In January 2013 a change to British succession law was announced, aiming to end discrimination against girl children. If Kate Middleton and William Windsor's expected infant is a girl, the child will be first in line to succeed her father. In speaking of this change, Deputy Prime Minister Nick Clegg commented that existing succession rules 'reflect old prejudices and old fears' having 'no place in modern Britain and certainly not in our monarchy'. Modern Britain does not, he said, 'support laws discriminating on either religious or gender grounds'.
Yet the change does not deal conclusively with the religious question. The new law would end the bar requiring an heir to forfeit entitlement to the throne when marrying a Roman Catholic, yet does not address the issue of children born into such a marriage. Children of Roman Catholics are required by that church to be raised as Roman Catholics, yet the bar against a Roman Catholic's succeeding to the throne remains. Charles Windsor is reportedly concerned as to the consequences for his great grandchildren should 'his grandchild marry a Catholic'.
Although Commonwealth countries have been consulted on the change, it ought have no relevance to Australia in the future. Surely long before any Windsor grandchild marries, much less produces great grandchildren for Charles, Australia will have thrown off the monarchy and be well into a succession of presidents.
Yet the change highlights once more the way contemporary Australia is bound, at present, to a foreign regime under a Constitution itself being a law of the UK Parliament. Insofar as head of state is concerned, just as his mother is not 'one of us', Charles Windsor is most assuredly not 'one of us'. Nor are any of his progeny, present, prospective or putative.
Further, whatever the practice, Australia has been committed for decades not only to the principle of non-sex/gender discrimination, but through comprehensive anti-sex/gender discrimination laws existing since the mid-late 1970s (SA in 1975, NSW and Victoria in 1977), 1980s and 1990s (federally, 1984 and in states and territories variously, with Tasmania in 1994). Laws on religious discrimination are more problematic, with religious exemptions and exceptions denying or limiting coverage of sex/gender discrimination laws where religion and religious institutions are in issue. Still, laws covering discrimination on the basis of religious belief and activity have been introduced throughout Australia, albeit more recently than those covering sex/gender.
In 1999, when the referendum on Australia as a republic took place, these laws were in place, affirming the dissonance between the antiquated monarchical system 'over there' and the reality of Australia as a nation 'here and now'. The debate leading up to the referendum and the outcome emphasised the distance between the country where Australia's head of state is born and lives, and the Commonwealth of Australia, which the British crown purports to rule. Albeit some of those hailing Australia's 'no' vote on the republic claimed this was evidence of a majority adherence to retaining a foreign head of state, the reality was quite different.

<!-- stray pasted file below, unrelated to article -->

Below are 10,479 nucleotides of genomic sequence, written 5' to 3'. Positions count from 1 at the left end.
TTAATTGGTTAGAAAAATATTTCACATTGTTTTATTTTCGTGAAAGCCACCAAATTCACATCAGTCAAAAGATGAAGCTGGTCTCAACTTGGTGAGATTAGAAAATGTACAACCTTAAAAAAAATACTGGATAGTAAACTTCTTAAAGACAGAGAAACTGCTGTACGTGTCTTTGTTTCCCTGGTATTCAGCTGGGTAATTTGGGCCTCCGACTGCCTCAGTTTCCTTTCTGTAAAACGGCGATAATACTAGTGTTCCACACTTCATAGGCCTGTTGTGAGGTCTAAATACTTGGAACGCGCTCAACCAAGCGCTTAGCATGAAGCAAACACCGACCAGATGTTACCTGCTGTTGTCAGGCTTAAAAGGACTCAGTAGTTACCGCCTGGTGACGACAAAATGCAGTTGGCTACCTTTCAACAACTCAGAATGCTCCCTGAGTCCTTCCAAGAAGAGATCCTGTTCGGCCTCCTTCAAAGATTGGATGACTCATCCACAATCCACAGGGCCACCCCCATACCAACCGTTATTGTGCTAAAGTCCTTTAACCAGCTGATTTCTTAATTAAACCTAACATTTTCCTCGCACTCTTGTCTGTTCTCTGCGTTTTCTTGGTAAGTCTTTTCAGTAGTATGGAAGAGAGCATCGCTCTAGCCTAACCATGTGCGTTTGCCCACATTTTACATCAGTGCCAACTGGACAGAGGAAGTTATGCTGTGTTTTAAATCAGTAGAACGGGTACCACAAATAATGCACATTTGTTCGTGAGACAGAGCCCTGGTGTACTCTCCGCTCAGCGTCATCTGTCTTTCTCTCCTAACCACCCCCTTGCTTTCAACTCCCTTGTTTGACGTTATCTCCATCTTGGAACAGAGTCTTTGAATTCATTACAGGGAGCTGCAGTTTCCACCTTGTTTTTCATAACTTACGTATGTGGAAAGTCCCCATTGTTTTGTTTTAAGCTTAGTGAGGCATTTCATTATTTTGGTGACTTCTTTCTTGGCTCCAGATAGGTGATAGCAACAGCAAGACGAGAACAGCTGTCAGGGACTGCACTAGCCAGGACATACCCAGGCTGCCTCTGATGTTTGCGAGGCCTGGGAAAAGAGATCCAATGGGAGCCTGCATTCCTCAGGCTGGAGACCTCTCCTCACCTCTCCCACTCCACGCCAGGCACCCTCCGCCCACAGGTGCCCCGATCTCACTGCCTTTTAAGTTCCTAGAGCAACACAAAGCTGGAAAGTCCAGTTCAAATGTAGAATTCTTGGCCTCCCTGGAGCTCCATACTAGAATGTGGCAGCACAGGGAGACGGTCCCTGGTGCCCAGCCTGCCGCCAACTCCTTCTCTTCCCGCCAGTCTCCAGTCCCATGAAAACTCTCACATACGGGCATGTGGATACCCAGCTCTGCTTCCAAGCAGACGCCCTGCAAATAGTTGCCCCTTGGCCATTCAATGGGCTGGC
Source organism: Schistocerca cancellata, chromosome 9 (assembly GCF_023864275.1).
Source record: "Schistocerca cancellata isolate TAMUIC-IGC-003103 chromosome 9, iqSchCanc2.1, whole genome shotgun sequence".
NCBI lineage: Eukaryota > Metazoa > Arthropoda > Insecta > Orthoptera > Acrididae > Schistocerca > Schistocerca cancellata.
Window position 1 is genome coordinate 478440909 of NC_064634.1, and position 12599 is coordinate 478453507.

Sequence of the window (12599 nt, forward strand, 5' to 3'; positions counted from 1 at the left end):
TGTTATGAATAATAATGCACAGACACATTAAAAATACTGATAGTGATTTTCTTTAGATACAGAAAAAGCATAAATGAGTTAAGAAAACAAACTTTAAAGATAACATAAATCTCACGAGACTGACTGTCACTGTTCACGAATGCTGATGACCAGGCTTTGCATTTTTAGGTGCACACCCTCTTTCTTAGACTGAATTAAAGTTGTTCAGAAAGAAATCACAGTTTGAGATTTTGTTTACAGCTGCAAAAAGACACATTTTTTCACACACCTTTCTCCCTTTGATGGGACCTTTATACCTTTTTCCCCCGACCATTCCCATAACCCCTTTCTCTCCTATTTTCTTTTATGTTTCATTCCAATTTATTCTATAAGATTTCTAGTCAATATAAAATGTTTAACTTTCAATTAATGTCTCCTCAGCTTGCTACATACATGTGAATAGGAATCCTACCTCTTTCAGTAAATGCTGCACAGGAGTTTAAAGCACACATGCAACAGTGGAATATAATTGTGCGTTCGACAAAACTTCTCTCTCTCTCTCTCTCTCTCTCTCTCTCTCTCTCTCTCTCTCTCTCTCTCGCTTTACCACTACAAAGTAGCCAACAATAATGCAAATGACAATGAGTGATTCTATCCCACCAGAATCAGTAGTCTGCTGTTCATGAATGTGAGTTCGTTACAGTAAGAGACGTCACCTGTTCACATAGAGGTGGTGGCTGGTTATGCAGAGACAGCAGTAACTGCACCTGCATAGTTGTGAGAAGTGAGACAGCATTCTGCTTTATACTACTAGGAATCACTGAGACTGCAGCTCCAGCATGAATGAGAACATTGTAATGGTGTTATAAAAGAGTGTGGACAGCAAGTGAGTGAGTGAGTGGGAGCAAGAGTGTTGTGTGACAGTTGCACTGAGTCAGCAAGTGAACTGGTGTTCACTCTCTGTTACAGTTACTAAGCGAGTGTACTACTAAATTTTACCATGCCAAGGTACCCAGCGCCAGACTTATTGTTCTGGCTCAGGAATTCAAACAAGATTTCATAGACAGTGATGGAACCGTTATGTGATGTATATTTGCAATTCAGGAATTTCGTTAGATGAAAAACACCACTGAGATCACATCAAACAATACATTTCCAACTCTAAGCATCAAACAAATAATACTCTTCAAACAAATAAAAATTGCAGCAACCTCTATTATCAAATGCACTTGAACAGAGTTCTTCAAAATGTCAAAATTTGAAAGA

Even the Australian Monarchist League (AML) acknowledges this. To the question: 'Why was the 1999 Australian referendum for a republic unsuccessful?' its website makes no reference at all to the monarchy, nor to any of its current members. Rather, according to the AML, the referendum was unsuccessful 'because the majority of the Australian electorate rejected the political arguments in favour of a republic'. People were 'frightened that constitutional change would impact upon their freedoms … enjoyed since Federation in 1901'.
The AML's answer goes on to refer to the question of appointment versus election of the president, ending with a reference to concerns 'that so many politicians and big-businesses were supporting a republic', and questioning 'why they were so relentless in eliminating a system that had served the people, but not their own interests, so well'.
Some Australians, being committed monarchists, did oppose the republic for that reason and said so, through the ballot. However, reflecting upon the 'republic or not' vote, it is evident that the majority of those voting 'no' did so for one or all of three principal reasons:
- Endorsing democracy, in a vote for the president, not a system with president as Parliament's choice;
- Wanting 'one of us' in reality, rather than 'one of us' being one of the elite;
- Wanting a fair and just resolution of Australia's founding by invasion, in other words, a confirmation of Indigenous Australian rights.
The negative response by those in power to the wish of the huge majority of Australians to vote for a president was illuminating. On their part, there appeared to be a fear of loss of power and control over the process, rather than a welcoming of Australians' commitment to the democratic process. Why not support this wish, rather than find all manner of 'reasons' to resist and reject it? What other explanation than apprehension at their own and their parliamentary successors' forfeiture of the 'right' to choose Australia's head of state.
The position of the Australian Capital Territory was interesting in itself. The ACT voted resoundingly 'yes' to the republic – endorsing the appointment of a president by the Australian Parliament. This was interpreted as indicative of superiority on the part of Canberra voters (at least, this was their analysis), yet might be seen as more indicative of a lack of democratic fervour. This would be consistent with the original position of Canberrans in their reluctance to have their own 'voted for' domestic assembly.
She is also Visiting Fellow, Lucy Cavendish College, University of Cambridge.